Not taking training camp seriously
Here we go. It’s starting already.
It’s been just a few days since training camp opened for the Browns and the microscopes have been hauled out.
In this need-to-know-now world we live in, immediacy is paramount. It is essential to keep everyone up to date, seemingly by the minute, in this camp with quarterback Brandon Weeden squarely in the crosshairs. The tweets are flying.
Brandon Weeden has a pass knocked down at the line of scrimmage. Brandon Weeden is intercepted in the end zone. Brandon Weeden looks awkward while running a naked bootleg.
Can’t he do anything right? Apparently not. Not, that is, yet. Meanwhile, his competition for the starting job flourishes.
Jason Campbell makes a great pass to Jordan Norwood for a 37-yard TD pass. How exciting (sarcasm intended). Can’t wait for “Brandon Weeden displays a nice touch with a touchdown throw in the end zone.”
This camp has become one gigantic Brandon Weeden Show, starring Brandon Weeden, co-starring Brandon Weeden and Brandon Weeden with a guest appearance by Brandon Weeden. Give the guy a break.
In the dizzying world of the Twitterverse, the news must be disseminated NOW. Doesn’t make us any smarter or more knowledgeable. Just makes us more immediately informed.
Practically every move by the players is being scrutinized by the media and fans. Unfortunately, they are being taken seriously. The first exhibition game is 10 days away for goodness sakes. Even then, the four practice games should not be taken too seriously.
What the players are going through in the early stages of camp is relatively meaningless. It’s more of a familiarization with brand new systems on both sides of the ball. It takes time.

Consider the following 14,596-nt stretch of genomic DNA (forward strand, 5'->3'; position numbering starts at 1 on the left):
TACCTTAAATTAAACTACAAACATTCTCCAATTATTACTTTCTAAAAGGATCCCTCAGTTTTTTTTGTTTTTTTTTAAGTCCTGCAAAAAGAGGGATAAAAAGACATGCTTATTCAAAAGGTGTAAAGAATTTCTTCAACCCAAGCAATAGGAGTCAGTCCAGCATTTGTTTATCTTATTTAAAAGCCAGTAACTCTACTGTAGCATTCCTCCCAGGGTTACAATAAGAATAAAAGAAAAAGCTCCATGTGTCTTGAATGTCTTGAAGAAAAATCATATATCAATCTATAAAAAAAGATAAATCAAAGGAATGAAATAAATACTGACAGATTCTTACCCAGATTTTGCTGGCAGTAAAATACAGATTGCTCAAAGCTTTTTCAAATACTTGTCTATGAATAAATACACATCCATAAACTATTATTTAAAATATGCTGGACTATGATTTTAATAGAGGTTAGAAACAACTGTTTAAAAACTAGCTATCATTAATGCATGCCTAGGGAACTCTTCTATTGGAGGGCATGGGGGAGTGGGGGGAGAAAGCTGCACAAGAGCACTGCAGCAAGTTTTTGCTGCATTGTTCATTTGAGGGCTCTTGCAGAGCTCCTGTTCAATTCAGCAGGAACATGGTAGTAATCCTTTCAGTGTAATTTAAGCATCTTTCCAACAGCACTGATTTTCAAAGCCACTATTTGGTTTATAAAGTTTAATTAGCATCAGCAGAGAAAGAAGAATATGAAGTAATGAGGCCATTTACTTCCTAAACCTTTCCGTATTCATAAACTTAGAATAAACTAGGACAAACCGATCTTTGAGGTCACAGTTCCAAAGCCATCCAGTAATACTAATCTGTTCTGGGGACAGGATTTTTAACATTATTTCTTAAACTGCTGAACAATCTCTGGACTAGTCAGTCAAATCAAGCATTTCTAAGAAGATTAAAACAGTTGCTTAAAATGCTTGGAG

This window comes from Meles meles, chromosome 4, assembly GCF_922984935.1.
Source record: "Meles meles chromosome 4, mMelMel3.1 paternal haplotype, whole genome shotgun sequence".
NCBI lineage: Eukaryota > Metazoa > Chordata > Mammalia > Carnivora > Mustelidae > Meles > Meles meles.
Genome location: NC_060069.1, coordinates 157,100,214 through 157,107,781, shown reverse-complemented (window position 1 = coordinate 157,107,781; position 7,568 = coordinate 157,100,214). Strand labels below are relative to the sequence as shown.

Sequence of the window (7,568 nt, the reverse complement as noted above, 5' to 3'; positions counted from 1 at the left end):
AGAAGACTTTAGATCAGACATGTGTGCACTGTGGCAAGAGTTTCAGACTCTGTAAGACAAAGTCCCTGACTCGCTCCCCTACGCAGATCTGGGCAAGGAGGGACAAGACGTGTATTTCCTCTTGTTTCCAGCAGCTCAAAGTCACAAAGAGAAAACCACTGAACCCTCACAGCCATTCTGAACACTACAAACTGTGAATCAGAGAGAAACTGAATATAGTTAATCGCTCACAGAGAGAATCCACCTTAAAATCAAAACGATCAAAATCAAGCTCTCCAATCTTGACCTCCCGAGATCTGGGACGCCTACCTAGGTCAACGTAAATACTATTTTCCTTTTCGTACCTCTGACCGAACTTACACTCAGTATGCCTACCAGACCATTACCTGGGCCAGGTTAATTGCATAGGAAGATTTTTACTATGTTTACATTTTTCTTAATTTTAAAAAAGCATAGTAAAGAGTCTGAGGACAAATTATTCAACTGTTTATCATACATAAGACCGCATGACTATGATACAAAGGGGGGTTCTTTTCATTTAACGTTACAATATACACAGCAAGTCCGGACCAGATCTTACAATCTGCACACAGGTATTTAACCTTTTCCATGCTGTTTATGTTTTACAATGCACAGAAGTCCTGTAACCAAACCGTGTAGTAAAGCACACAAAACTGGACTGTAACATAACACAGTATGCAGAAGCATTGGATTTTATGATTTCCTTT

Mistakes are going to be made. That’s inevitable. Football is a game is mistakes. The team that makes the fewest usually wins.
Some coaches believe that how you practice is how you’ll play. Other coaches know better. It’s nothing more than a philosophical difference.
I’ve seen lazy, terrible practice players show up on Sundays and play well, making solid contributions. Conversely, I’ve seen great practice players show up on Sundays. That’s it. They showed up.
It’s OK to report who is injured or not participating. But c’mon, let’s not give this blow-by-blow stuff much credence.
So Greg Little drops a pass. Big deal. Doesn’t mean he’ll drop a similar pass in the regular season. You know . . . in a game that counts.
Rookie linebacker Barkevious Mingo is looking good. Seems to making the transition from defensive end smoothly. That’s nice to know. Let’s wait and see what he can do when the player across from him is wearing a different uniform.
And Jabaal Sheard’s similar transition has received some high marks. We’ll see how well that translates when he’s asked to drop into pass coverage in the home opener Sept. 8 at what used to be called Cleveland Browns Stadium (I can’t wrap my head around that other name yet).
That’s when I’ll begin to take seriously just what kind of a team Rob Chudzinski has in his rookie season.